Women's History Month: Rachel Carson and the Modern Environmental Movement
Rachel Carson (1907-1964), marine biologist and author of Silent Spring, inspired a 20th century environmental movement that led to President Richard Nixon forming the Environmental Protection Agency.
In her wildly popular book, Carson dramatized the impact of synthetic pesticides, including DDT. Chemical companies attempted to label her a hysterical woman and a Communist, but her research was validated, and pesticides became a major public issue with DDT eventually being banned.
Learn more about Rachel Carson.
This profile was prepared by the Chancellor's Commission on Women.
Charlie Alison, executive editor
Pryor Center to Present 'Revealing Fayetteville's Hidden Cultural Landscape'
Sharon Killian and Jami J. Lockhart will present "Revealing Fayetteville's Hidden Cultural Landscape" at 6 p.m. Thursday, March 30, at the David and Barbara Pryor Center on the Fayetteville Square.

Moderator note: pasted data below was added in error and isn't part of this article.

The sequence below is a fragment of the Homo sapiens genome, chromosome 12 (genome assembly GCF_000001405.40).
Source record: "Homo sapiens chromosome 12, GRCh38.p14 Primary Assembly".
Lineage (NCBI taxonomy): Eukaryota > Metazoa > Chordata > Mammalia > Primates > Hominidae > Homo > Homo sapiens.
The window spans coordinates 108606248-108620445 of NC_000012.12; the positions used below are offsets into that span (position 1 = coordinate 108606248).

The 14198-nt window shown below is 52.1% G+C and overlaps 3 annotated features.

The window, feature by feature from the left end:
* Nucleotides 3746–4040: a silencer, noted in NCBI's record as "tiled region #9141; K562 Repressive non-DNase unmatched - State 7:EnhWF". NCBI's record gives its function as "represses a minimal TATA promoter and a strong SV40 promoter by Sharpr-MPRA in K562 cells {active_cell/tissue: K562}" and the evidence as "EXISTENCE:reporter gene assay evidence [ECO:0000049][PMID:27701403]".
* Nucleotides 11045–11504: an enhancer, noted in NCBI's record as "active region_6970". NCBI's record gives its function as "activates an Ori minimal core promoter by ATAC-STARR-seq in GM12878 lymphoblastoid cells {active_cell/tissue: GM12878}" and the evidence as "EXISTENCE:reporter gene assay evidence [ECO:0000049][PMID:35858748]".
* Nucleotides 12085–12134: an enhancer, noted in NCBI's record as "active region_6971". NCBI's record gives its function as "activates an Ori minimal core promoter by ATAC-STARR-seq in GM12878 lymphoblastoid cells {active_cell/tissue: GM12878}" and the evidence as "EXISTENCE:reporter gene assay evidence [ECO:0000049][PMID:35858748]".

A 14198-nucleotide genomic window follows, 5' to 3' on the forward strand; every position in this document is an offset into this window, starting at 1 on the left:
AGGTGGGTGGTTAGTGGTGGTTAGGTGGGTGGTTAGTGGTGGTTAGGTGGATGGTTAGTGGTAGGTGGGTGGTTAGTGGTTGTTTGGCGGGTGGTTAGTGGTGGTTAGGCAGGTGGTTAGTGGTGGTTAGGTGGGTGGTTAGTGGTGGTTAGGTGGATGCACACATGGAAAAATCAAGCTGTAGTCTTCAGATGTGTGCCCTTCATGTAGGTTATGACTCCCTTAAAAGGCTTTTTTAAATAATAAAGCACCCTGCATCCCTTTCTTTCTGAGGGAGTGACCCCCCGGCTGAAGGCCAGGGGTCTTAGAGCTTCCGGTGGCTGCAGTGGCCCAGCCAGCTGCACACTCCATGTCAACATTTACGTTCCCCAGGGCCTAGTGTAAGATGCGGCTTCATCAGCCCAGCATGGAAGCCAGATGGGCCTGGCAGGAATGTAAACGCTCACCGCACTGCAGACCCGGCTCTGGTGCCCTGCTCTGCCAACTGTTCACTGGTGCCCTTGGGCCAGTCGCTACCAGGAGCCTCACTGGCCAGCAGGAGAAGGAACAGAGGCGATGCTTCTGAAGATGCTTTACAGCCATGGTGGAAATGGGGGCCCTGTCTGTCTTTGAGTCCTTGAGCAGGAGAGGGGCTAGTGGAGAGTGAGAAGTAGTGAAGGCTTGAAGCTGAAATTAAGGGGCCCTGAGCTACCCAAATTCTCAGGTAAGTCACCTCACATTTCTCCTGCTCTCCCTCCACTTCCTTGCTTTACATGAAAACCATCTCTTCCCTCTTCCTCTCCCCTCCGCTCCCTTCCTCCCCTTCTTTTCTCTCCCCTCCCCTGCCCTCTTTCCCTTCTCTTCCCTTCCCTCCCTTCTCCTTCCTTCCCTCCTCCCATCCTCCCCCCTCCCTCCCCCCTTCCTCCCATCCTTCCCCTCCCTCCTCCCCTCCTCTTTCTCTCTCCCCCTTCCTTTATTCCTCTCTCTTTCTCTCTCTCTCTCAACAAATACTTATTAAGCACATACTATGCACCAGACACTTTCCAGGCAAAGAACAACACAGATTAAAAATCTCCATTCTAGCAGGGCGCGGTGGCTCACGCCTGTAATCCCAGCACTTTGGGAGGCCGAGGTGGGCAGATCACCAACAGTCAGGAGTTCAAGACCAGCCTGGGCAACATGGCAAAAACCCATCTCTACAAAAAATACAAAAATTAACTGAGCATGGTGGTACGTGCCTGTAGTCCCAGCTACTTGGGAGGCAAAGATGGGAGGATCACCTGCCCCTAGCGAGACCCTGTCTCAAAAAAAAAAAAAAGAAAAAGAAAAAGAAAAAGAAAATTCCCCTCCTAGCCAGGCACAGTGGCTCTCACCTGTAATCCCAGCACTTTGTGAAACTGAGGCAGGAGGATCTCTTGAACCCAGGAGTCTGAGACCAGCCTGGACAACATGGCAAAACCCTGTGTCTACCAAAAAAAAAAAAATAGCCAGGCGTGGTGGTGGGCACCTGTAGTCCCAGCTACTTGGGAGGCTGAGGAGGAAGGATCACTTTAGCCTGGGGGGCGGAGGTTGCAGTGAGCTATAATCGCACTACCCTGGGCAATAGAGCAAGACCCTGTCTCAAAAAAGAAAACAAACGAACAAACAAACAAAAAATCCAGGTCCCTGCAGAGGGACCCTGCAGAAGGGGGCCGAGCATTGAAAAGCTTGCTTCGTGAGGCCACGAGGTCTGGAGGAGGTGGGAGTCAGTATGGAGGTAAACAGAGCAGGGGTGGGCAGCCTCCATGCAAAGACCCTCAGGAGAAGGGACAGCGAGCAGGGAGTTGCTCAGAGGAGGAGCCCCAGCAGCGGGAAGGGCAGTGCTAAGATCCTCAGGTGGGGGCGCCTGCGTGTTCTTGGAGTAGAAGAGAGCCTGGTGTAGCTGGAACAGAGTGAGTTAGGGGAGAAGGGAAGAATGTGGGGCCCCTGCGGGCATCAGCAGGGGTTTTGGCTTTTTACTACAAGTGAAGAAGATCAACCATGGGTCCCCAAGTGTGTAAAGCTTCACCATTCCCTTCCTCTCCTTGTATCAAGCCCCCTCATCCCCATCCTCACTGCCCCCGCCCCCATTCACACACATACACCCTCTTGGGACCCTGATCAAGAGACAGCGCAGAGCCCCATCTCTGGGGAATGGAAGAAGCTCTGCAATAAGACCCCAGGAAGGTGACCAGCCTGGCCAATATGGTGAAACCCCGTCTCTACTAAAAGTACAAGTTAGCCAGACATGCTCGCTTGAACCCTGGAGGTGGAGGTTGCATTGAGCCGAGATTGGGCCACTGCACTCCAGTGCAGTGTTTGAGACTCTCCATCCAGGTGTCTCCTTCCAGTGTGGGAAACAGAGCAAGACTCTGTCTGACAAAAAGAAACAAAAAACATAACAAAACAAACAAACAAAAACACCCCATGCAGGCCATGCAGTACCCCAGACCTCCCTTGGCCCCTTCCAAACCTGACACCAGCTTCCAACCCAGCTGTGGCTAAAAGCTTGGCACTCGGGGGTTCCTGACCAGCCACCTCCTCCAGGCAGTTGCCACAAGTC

Cooper Awarded Sylvia Lane Mentor Fellowship by Agricultural and Applied Economics Association
Courtney Cooper, a doctoral student in environmental dynamics, will work with Dawn Thilmany, a professor of agricultural economics at Colorado State University.
Christal Badour, Expert in Trauma, to Give Colloquium March 30
Alumna Christal Badour, an an associate professor at the University of Kentucky, will discuss sexual trauma during a lecture at 4 p.m. on Thursday, March 30, in Chemistry Building room 0144.
Engineering Faculty Travel to North Carolina to Connect With Educators and Students
Burak Eksioglu, industrial engineering professor and graduate program chair, and Ed Pohl, professor and department head, met with students in North Carolina to recruit graduate students.
Razorback Women's Basketball Takes on Texas Tech at 7 p.m. Friday
After defeating Stephen F. Austin in the second round, the Arkansas Razorbacks will take on Texas Tech at 7 p.m. Friday in Bud Walton Arena.